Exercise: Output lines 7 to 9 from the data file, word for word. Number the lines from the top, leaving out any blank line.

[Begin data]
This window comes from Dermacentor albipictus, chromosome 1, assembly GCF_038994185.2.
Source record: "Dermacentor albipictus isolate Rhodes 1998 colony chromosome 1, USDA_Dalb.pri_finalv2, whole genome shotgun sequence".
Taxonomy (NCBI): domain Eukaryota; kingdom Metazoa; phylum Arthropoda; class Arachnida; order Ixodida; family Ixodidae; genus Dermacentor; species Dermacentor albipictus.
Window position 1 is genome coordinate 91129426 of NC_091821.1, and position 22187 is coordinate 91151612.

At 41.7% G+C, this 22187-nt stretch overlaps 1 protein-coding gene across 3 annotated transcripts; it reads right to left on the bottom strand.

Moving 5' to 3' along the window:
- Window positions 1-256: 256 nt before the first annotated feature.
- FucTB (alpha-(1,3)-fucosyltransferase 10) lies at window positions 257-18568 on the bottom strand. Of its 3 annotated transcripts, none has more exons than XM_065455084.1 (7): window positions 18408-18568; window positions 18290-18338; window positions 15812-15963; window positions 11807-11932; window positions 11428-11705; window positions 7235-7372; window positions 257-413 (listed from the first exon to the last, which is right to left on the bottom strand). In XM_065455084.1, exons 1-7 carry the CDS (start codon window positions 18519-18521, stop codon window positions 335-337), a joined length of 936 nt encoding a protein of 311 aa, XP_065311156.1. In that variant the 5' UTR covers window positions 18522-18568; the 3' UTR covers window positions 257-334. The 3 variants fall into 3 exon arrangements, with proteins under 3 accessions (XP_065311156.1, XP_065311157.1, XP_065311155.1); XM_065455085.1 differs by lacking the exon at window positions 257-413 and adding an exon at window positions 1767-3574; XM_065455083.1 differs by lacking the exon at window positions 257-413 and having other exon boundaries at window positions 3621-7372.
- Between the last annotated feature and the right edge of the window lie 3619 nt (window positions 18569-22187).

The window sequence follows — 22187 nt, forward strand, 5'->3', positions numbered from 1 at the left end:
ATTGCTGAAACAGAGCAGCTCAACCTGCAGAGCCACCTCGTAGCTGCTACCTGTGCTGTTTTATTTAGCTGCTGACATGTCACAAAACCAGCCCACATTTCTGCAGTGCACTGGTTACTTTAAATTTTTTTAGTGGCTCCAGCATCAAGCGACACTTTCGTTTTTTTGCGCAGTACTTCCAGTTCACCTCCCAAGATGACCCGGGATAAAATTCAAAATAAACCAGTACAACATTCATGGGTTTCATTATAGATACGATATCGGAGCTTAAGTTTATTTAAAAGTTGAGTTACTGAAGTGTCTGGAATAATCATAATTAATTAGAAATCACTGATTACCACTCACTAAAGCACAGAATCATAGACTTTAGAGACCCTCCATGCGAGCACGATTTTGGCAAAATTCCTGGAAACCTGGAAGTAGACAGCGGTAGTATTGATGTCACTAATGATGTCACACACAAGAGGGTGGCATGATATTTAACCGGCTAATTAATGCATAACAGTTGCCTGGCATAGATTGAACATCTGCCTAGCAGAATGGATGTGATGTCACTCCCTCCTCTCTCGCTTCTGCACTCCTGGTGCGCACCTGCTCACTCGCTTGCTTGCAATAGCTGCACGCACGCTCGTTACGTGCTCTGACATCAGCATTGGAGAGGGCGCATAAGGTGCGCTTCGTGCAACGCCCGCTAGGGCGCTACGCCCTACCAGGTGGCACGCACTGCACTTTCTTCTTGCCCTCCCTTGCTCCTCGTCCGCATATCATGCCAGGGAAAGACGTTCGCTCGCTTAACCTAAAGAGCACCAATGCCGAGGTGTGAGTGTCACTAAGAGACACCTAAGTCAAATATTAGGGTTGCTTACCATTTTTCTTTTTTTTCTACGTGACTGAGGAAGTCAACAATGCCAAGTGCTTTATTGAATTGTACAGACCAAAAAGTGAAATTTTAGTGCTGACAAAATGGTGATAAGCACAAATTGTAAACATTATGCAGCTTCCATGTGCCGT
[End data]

- Window positions 1-256: 256 nt before the first annotated feature.
- FucTB (alpha-(1,3)-fucosyltransferase 10) lies at window positions 257-18568 on the bottom strand. Of its 3 annotated transcripts, none has more exons than XM_065455084.1 (7): window positions 18408-18568; window positions 18290-18338; window positions 15812-15963; window positions 11807-11932; window positions 11428-11705; window positions 7235-7372; window positions 257-413 (listed from the first exon to the last, which is right to left on the bottom strand). In XM_065455084.1, exons 1-7 carry the CDS (start codon window positions 18519-18521, stop codon window positions 335-337), a joined length of 936 nt encoding a protein of 311 aa, XP_065311156.1. In that variant the 5' UTR covers window positions 18522-18568; the 3' UTR covers window positions 257-334. The 3 variants fall into 3 exon arrangements, with proteins under 3 accessions (XP_065311156.1, XP_065311157.1, XP_065311155.1); XM_065455085.1 differs by lacking the exon at window positions 257-413 and adding an exon at window positions 1767-3574; XM_065455083.1 differs by lacking the exon at window positions 257-413 and having other exon boundaries at window positions 3621-7372.
- Between the last annotated feature and the right edge of the window lie 3619 nt (window positions 18569-22187).